2020 Topic 12 - Sustainable Crafting
Hi everyone, Keren here with a topic that's becoming increasingly relevant and for lots of you reading it, perhaps it's already a way of life.
But is sustainable crafting more than just using a few more recycled products in your creative time? Is it something that we can all do better ? Thinking about the crafting products that we source - are there more sustainable options? Can the items we purchase, consume and recycle actually reduce our environmental impact ?
My Poppet ( how to make twine from leftover fabric strips)
We'll take an inside peek at PaperArtsy HQ and hear about the reasoning for their original decision to use red rubber and also look at other Creative's projects re-using and up-cycling. We're hoping that this topic will not only inspire us all creatively but that we'll reflect on our own purchasing, usage and disposal decisions and try and do more to preserve the world that we're stewards of.
We would love to hear about positive crafting changes you're making for the environment - do let us know about them in the comments so we can garner ideas from each other.
To start off with, here's PaperArtsy explaining how it all began....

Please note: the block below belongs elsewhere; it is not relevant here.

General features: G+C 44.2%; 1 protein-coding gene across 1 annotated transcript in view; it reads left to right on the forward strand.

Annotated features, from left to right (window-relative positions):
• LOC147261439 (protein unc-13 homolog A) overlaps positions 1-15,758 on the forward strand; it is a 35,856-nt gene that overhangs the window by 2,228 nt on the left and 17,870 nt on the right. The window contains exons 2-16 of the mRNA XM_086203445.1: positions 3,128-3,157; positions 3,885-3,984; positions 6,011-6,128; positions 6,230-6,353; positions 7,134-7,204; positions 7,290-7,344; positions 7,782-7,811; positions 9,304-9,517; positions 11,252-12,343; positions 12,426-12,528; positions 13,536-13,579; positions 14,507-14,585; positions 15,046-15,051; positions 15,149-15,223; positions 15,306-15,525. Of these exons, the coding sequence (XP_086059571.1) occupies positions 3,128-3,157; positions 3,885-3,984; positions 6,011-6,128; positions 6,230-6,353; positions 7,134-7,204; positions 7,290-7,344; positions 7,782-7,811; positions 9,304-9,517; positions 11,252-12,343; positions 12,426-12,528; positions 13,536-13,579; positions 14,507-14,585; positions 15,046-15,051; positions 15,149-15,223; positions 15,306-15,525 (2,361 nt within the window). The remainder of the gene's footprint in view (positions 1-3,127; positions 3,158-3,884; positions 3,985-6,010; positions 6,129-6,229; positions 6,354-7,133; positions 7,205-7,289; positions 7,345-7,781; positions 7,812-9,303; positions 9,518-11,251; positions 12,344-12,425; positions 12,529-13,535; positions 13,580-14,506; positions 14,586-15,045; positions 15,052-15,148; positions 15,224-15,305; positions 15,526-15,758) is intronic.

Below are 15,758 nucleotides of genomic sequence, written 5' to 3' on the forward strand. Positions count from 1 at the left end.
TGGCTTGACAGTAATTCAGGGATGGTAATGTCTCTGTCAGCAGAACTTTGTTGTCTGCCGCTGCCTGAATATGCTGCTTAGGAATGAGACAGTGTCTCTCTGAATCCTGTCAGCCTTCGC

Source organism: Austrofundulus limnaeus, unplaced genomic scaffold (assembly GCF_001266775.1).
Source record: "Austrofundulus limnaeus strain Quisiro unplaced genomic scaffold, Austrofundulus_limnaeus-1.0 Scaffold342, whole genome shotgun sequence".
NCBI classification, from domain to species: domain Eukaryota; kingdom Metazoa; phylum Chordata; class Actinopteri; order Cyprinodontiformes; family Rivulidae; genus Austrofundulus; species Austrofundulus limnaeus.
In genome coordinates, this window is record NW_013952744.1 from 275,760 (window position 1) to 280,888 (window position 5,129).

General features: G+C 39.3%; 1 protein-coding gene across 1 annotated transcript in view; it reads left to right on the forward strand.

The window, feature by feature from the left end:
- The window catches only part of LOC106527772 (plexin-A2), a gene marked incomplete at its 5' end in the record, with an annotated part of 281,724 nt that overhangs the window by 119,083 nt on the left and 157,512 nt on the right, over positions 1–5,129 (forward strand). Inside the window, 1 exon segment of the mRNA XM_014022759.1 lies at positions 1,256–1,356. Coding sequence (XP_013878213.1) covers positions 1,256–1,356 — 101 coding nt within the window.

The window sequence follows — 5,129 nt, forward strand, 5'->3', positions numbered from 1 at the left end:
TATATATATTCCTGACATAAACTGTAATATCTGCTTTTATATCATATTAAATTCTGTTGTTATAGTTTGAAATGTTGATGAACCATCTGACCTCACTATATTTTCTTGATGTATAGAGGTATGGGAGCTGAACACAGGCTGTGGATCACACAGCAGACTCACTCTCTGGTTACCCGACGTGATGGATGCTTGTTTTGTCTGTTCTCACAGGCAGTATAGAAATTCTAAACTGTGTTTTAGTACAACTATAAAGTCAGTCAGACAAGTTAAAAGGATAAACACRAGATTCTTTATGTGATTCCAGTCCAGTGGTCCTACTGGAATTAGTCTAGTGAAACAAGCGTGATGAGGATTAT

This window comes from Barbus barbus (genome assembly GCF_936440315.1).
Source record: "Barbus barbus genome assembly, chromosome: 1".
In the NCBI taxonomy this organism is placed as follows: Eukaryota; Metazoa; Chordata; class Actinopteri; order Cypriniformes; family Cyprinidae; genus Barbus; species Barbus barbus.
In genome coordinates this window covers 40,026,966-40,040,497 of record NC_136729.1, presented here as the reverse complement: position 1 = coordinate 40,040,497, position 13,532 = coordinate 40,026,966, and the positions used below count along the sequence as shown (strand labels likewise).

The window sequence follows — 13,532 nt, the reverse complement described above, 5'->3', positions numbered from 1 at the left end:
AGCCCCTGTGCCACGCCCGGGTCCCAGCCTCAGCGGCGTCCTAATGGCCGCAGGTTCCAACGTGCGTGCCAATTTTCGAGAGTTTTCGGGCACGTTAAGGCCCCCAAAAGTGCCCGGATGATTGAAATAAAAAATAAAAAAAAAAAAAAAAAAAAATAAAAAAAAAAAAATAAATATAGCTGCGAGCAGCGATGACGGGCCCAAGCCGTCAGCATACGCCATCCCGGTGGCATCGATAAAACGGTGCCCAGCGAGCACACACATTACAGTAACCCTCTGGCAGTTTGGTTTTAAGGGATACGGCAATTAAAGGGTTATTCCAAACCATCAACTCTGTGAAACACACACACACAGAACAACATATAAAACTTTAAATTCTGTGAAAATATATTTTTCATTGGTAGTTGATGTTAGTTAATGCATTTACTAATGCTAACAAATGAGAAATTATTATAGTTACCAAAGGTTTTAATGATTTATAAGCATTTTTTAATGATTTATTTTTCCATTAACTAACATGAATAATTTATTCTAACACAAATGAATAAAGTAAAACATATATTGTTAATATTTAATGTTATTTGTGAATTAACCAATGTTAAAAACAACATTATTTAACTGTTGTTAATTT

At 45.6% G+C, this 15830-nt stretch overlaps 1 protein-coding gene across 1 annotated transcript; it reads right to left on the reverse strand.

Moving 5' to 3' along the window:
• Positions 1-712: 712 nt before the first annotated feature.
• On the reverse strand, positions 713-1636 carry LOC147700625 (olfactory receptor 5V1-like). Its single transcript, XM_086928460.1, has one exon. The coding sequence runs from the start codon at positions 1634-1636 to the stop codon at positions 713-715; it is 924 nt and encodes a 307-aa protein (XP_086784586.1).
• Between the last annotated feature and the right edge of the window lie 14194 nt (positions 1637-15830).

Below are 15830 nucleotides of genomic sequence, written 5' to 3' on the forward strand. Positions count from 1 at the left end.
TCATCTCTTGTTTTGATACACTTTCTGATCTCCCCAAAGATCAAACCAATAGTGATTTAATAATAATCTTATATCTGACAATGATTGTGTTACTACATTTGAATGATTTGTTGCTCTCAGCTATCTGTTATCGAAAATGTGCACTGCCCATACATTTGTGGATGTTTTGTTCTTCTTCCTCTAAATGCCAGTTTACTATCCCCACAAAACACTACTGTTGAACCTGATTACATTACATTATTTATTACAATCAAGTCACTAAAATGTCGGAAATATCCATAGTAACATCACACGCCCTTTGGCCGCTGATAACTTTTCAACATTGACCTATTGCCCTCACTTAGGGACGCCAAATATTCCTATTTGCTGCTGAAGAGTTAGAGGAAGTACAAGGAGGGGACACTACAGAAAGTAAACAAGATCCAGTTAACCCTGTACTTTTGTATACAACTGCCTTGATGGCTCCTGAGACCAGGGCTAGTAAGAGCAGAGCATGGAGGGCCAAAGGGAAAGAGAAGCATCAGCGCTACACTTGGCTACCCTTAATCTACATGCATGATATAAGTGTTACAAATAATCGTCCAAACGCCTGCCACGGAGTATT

'We chose 20 years ago to produce stamps in rubber primarily because it is a natural, renewable resource. It is also a safer environment for our workers to be in, compared to clear production, which involves a lot of chemical reaction and emissions. The positive features of rubber chimed from the outset with the vintage genre and design style and the benefits were many. We have never regretted this decision to choose to manufacture with a natural resource: rubber.
- Rubber is durable, produces a crisp image and can handle lots of detail (particularly important for vintage-style stamp imagery). It copes with these challenges significantly better than the chemical polymer or silicone composition that clear stamps are made from.
- Rubber can handle extremes of temperature, so it can be stamped into a puddle of molten embossing powders with no detrimental consequences or you can iron other products onto your stamps to melt .... remember the days of ironing velvet onto a rubber stamp or Angelina Fibres??? So rubber is durable, for life, you will not need to dispose of a rubber stamp, you will always be able to gift it to a friend or sell it on secondhand.
- The depth of an image is sharp and deep which is wonderful for stamping into clay or texture pastes and UTEE as mentioned above.